Life of Jefferson Davis, with a Seceret History of the Southern Confederacy, Gathered "behind the Scenes in Richmond.": Containing Curous and Extraordinary Information of the Principal Southern Characters in the Late War, in Connection with President Davis, and in Relation to the Various Intrigues of His Administration

Front Cover
National Publishing Company, 1869 - 536 pages
 

Contents

I
17
II
27
III
43
IV
56
V
67
VI
87
VII
96
VIII
109
XVII
267
XVIII
288
XIX
308
XX
325
XXI
337
XXII
349
XXIII
365
XXIV
382

IX
129
X
144
XI
159
XII
171
XIII
189
XIV
209
XV
228
XVI
251
XXV
397
XXVI
416
XXVII
439
XXVIII
458
XXIX
485
XXX
501
XXXI
525

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Page 287 - Let us cross over the river, and rest under the shade of the trees...
Page 43 - ... in the election of Abraham Lincoln to the Presidency of the United States, or from any other existing cause, to justify its dissolution...
Page 466 - Hon. Mr. Seward, Secretary of State of the United States. It continued for several hours, and was both full and explicit. " We learned from them that the Message of President Lincoln to the Congress of the United States, in December last, explains clearly and distinctly, his sentiments as to...
Page 118 - Reverently let us invoke the God of our fathers to guide and protect us in our efforts to perpetuate the principles which by his blessing they were able to vindicate, establish, and transmit to their posterity.
Page 124 - Trusting in Almighty God, an approving conscience, and the aid of my fellow-citizens, I devote myself to the service of my native State, in whose behalf alone, will I ever again draw my sword.
Page 466 - We understood from him that no terms or proposals of any treaty or agreement looking to an ultimate settlement, would be entertained or made by him with the authorities of the Confederate States because that would be a recognition of their existence as a separate power which under no circumstances would be done; and for like reasons that no such terms would be entertained by him from the States separately.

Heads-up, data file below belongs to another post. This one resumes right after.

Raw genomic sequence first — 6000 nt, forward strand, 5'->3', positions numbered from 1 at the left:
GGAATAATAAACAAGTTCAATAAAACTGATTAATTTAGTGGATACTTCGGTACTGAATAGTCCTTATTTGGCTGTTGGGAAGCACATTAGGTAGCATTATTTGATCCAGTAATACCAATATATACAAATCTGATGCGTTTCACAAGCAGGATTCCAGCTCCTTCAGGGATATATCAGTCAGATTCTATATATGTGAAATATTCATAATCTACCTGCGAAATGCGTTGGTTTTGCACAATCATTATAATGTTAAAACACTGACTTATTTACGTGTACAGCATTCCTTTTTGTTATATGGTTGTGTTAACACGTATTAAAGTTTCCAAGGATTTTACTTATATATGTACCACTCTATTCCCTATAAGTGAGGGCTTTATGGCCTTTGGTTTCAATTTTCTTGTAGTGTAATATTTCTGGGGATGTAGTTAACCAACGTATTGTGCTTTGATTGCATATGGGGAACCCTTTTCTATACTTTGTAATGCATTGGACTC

Page 437 - I am the person to advise Mr. Davis; and if I were he, I would die or be hung before I would submit to the humiliation that Congress intended him.
Page 257 - Every person, being a commissioned officer or acting as such in the service of the enemy, who shall during the present war excite, attempt...
Page 80 - That the provisions of the Constitution are ample for the preservation of the Union, and the protection of all the material interests of the country : that it needs to be obeyed rather than amended ; and that an extrication from...
Page 235 - ... so lately derided and threatened with entire subjugation. The fortitude -with which you have borne toil and privation, the gallantry with which you have entered into each successive battle, must have been witnessed to be fully appreciated ; but a grateful people will not fail to recognize you, and to bear you in loved remembrance. Well may it be said of you that you have ' done enough for glory ' ; but duty to a suffering country and to the cause of constitutional liberty claims from you yet...

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